In its Global Commitment progress report for 2022, the Ellen MacArthur Foundation asserts that its target to completely implement reusable, recyclable, or compostable packaging by 2025 will ‘almost certainly’ be missed by most business signatories.
Produced in cooperation with the UN Environmental Programme, the report claims that flexible packaging and low investment in collection and recycling infrastructure are key reasons as to why the goal is unlikely to be achieved. This is especially true of flexible plastic packaging such as sachets and films, which are expected to become a particular hindrance to businesses due to their general difficulty when it comes to recycling.
Although the use of recycled content in plastic packaging is said to have doubled in the past three years and over half of business signatories are thought to have cut their use of virgin plastics since 2018, the report goes on to assert that the share of plastic packaging that is reusable has decreased to an average of 1.2%, and that the overall use of virgin plastics in 2021 had reverted back to 2018 levels with a 2.5% rise.
The 4.8% share of post-consumer recycled content recorded in 2018 reportedly rose to 10.0% last year, with the Ellen MacArthur Foundation reminding brands and retailers that it must continue to make ‘exponential’ improvements in its use of recycled content to meet its 26% goal in 2025. Some businesses are expected to exceed this target, while others are thought to have a long way to go.
It also argues that businesses are failing to meet targets for virgin plastic usage because they are increasing their use of plastic packaging, leading the Foundation to warn that expansion should not come hand-in-hand with an increase in packaging. The report is also critical of the fact that 42% of Global Commitment signatories have not introduced any reuse models into their packaging strategies, despite quantitative targets set by the ‘first few’ global brands in 2021.
In order for progress to be made, the Foundation is calling for ‘ambitious strategies’ to scale up reuse schemes, lesser reliance on single-use packaging, and the innovation of new materials to replace flexible plastic packaging wherever possible. It argues that relying entirely on existing recycling systems is not a feasible path to circularity, and that international governments must rally behind policy efforts to address the crisis and transition towards a circular economy.
Sander Defruyt, Plastics Initiative lead at the Ellen MacArthur Foundation, said: “The Global Commitment continues to provide unprecedented transparency on how major businesses are addressing the plastic pollution crisis. The latest findings demonstrate the need to urgently ramp up efforts – both from businesses and governments.
“Credible, ambitious plans are needed from businesses to scale reuse, to deal with the issue of flexible packaging, and to reduce the need for single-use packaging. Governments must take action to help accelerate progress.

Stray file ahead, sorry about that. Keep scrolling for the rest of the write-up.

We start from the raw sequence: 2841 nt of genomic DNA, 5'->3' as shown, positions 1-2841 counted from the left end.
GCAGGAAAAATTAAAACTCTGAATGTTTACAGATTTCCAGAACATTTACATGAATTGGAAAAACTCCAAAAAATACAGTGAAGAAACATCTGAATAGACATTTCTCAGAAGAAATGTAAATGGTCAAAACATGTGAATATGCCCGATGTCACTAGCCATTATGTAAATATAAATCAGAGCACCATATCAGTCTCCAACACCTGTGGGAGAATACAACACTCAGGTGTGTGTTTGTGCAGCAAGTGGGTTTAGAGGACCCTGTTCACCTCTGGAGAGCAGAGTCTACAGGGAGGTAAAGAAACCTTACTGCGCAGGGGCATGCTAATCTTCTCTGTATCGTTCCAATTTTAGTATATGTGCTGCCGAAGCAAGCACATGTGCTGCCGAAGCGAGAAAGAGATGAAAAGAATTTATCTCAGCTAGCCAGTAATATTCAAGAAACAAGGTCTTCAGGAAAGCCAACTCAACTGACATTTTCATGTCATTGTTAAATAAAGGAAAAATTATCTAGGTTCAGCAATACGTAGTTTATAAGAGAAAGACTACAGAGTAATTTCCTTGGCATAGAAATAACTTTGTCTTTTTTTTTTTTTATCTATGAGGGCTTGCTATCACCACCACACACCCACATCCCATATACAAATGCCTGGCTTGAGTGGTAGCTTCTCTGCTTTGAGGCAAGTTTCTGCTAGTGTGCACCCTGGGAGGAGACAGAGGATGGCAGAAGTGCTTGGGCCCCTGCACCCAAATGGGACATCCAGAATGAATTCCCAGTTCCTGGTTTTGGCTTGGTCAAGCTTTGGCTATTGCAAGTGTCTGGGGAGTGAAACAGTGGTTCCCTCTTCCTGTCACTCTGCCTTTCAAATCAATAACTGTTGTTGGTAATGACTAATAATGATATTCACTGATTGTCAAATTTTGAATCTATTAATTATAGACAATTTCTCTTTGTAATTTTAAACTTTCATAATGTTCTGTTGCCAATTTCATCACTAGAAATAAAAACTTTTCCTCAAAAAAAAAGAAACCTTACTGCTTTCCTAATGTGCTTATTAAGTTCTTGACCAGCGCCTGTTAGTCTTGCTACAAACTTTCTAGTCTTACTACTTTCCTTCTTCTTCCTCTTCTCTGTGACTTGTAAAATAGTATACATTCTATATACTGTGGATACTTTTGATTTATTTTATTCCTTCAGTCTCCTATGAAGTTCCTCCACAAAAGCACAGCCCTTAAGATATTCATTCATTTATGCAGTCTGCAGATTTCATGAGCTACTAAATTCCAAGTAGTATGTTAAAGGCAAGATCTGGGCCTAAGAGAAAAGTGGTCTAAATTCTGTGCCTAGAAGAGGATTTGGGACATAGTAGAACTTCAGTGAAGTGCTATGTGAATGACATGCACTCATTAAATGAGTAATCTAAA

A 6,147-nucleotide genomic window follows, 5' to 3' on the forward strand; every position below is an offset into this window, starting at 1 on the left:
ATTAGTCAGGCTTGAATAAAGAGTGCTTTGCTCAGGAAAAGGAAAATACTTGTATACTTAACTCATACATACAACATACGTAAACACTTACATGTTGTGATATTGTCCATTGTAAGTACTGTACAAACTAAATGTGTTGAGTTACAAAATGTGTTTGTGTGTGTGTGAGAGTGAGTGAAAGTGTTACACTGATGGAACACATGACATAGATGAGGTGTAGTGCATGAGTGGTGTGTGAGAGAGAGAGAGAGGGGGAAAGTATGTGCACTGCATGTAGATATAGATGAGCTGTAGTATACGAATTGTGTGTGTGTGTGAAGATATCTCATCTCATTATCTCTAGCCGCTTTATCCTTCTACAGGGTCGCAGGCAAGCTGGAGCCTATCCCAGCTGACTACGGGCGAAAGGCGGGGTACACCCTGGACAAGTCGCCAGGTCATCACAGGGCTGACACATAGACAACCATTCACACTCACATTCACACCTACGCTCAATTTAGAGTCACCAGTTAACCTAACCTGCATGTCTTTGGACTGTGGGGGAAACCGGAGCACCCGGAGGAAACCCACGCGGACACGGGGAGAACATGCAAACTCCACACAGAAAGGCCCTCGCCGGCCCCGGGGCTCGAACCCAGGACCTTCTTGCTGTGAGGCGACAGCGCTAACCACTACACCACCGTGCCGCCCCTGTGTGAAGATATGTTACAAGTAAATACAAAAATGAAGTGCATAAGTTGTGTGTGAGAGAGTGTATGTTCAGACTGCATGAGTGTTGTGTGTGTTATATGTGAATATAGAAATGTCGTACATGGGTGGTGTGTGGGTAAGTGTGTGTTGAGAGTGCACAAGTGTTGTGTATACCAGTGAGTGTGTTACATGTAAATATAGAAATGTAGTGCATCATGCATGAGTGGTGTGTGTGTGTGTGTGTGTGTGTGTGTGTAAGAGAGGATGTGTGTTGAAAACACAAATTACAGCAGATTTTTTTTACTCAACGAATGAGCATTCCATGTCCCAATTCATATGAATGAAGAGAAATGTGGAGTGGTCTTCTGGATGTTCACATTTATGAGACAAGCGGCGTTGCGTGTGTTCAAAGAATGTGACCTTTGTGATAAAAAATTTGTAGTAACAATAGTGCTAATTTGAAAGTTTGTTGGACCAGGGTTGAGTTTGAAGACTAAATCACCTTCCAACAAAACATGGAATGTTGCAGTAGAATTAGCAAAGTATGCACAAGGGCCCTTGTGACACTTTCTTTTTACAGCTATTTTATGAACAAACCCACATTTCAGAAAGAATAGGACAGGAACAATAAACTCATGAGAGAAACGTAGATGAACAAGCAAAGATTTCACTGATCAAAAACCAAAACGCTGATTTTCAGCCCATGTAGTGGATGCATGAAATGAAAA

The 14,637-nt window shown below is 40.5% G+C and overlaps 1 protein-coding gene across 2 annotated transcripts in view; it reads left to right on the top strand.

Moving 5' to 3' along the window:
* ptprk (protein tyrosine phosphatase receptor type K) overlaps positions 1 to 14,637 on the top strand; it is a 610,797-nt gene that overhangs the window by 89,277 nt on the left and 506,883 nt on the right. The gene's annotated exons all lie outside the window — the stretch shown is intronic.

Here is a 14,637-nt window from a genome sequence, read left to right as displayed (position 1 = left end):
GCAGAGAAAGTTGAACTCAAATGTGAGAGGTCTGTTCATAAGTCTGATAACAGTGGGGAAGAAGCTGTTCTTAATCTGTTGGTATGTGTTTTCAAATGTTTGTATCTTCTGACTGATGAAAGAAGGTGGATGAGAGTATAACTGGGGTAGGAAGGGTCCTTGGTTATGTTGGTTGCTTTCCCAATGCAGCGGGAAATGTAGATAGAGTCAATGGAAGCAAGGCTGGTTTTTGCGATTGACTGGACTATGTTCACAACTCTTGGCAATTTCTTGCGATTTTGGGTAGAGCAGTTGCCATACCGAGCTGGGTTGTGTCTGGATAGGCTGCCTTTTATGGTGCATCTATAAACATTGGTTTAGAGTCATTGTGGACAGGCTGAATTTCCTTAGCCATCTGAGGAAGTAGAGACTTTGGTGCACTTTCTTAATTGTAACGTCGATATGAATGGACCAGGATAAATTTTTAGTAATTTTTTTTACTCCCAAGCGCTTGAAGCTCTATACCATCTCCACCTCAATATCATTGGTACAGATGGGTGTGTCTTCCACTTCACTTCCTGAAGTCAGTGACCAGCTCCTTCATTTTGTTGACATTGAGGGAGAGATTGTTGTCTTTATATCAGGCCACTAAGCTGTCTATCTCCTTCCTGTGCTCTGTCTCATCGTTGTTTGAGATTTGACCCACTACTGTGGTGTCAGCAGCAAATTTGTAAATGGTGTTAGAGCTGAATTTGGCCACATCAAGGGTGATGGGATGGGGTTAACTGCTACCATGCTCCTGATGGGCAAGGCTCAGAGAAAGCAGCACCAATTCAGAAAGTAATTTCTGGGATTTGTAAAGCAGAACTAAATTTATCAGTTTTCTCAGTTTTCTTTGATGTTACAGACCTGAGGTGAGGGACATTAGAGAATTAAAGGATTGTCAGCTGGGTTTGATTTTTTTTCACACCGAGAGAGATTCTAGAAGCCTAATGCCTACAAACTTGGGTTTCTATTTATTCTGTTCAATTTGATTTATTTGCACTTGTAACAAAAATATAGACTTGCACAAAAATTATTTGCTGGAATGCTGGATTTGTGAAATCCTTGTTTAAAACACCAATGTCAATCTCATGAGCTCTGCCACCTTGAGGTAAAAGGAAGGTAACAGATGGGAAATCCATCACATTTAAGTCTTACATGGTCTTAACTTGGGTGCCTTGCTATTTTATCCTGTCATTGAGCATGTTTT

“In parallel, we must work towards establishing an ambitious global treaty to end plastic pollution. Organisations such as the recently launched Business Coalition for a Global Plastics Treaty – convened by the Ellen MacArthur Foundation and WWF – are here to help governments grasp this once-in-a-generation opportunity.”
Inger Andersen, executive director at UNEP, added: “The transparency provided by the Global Commitment helps us understand how large the gap is that we still need to fill. It is clear that big challenges remain as companies seek to make good on the Global Commitment.
“As countries embark on negotiations towards a global instrument to end plastic pollution, the Global Commitment provides an important framework to help accelerate action on combating plastic pollution.
“By joining the Global Commitment and engaging early in the process, governments can identify priority areas to end plastic pollution effectively and accelerate progress. In this regard, we are pleased to see that 34 additional national and sub-national governments across different continents committed to join the Global Commitment since the beginning of 2022.”
The Ellen MacArthur Foundation recently partnered with WWF to form a Business Coalition for a Global Plastics Treaty, which aims to ensure that end-of-life plastics never reach incinerators or landfill, as well as establishing a consistent framework for all member states to abide by in their efforts to reduce plastic waste.
Following that announcement, we spoke to Carsten Wachholz, senior policy manager at the Foundation, who identified the ‘three major areas’ of driving down the rate of plastic production, circulating existing plastics, and optimising methods of dealing with inevitable leakage in the path towards sustainable plastic usage. He also highlighted the effectiveness of financial incentives in encouraging these efforts, alongside the importance of centralising human rights in conversations around sustainability.